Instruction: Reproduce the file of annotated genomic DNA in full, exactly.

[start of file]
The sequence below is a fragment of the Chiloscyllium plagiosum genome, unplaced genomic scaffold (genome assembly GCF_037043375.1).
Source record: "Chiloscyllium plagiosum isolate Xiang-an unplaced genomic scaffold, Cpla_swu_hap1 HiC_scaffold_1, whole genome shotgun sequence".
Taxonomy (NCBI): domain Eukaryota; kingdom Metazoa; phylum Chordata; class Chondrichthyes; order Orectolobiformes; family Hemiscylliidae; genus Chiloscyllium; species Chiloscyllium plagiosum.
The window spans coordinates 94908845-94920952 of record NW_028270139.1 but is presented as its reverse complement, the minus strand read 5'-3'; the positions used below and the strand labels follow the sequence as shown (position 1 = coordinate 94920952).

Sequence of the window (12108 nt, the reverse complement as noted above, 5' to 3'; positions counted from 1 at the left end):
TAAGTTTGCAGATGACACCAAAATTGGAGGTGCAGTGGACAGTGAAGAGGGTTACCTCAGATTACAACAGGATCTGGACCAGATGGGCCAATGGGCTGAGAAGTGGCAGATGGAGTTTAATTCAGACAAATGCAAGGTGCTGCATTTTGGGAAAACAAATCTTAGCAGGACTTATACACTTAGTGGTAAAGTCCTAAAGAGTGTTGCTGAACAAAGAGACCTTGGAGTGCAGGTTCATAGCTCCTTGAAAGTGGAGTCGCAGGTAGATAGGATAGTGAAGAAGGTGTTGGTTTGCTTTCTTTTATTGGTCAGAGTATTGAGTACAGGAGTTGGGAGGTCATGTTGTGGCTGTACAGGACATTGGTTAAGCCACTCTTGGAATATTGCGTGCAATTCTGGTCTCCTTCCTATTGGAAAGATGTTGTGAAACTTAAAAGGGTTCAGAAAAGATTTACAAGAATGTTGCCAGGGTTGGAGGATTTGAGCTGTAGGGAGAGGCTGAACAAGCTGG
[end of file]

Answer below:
The sequence below is a fragment of the Chiloscyllium plagiosum genome, unplaced genomic scaffold (genome assembly GCF_037043375.1).
Source record: "Chiloscyllium plagiosum isolate Xiang-an unplaced genomic scaffold, Cpla_swu_hap1 HiC_scaffold_1, whole genome shotgun sequence".
Taxonomy (NCBI): domain Eukaryota; kingdom Metazoa; phylum Chordata; class Chondrichthyes; order Orectolobiformes; family Hemiscylliidae; genus Chiloscyllium; species Chiloscyllium plagiosum.
The window spans coordinates 94908845-94920952 of record NW_028270139.1 but is presented as its reverse complement, the minus strand read 5'-3'; the positions used below and the strand labels follow the sequence as shown (position 1 = coordinate 94920952).

Sequence of the window (12108 nt, the reverse complement as noted above, 5' to 3'; positions counted from 1 at the left end):
TAAGTTTGCAGATGACACCAAAATTGGAGGTGCAGTGGACAGTGAAGAGGGTTACCTCAGATTACAACAGGATCTGGACCAGATGGGCCAATGGGCTGAGAAGTGGCAGATGGAGTTTAATTCAGACAAATGCAAGGTGCTGCATTTTGGGAAAACAAATCTTAGCAGGACTTATACACTTAGTGGTAAAGTCCTAAAGAGTGTTGCTGAACAAAGAGACCTTGGAGTGCAGGTTCATAGCTCCTTGAAAGTGGAGTCGCAGGTAGATAGGATAGTGAAGAAGGTGTTGGTTTGCTTTCTTTTATTGGTCAGAGTATTGAGTACAGGAGTTGGGAGGTCATGTTGTGGCTGTACAGGACATTGGTTAAGCCACTCTTGGAATATTGCGTGCAATTCTGGTCTCCTTCCTATTGGAAAGATGTTGTGAAACTTAAAAGGGTTCAGAAAAGATTTACAAGAATGTTGCCAGGGTTGGAGGATTTGAGCTGTAGGGAGAGGCTGAACAAGCTGG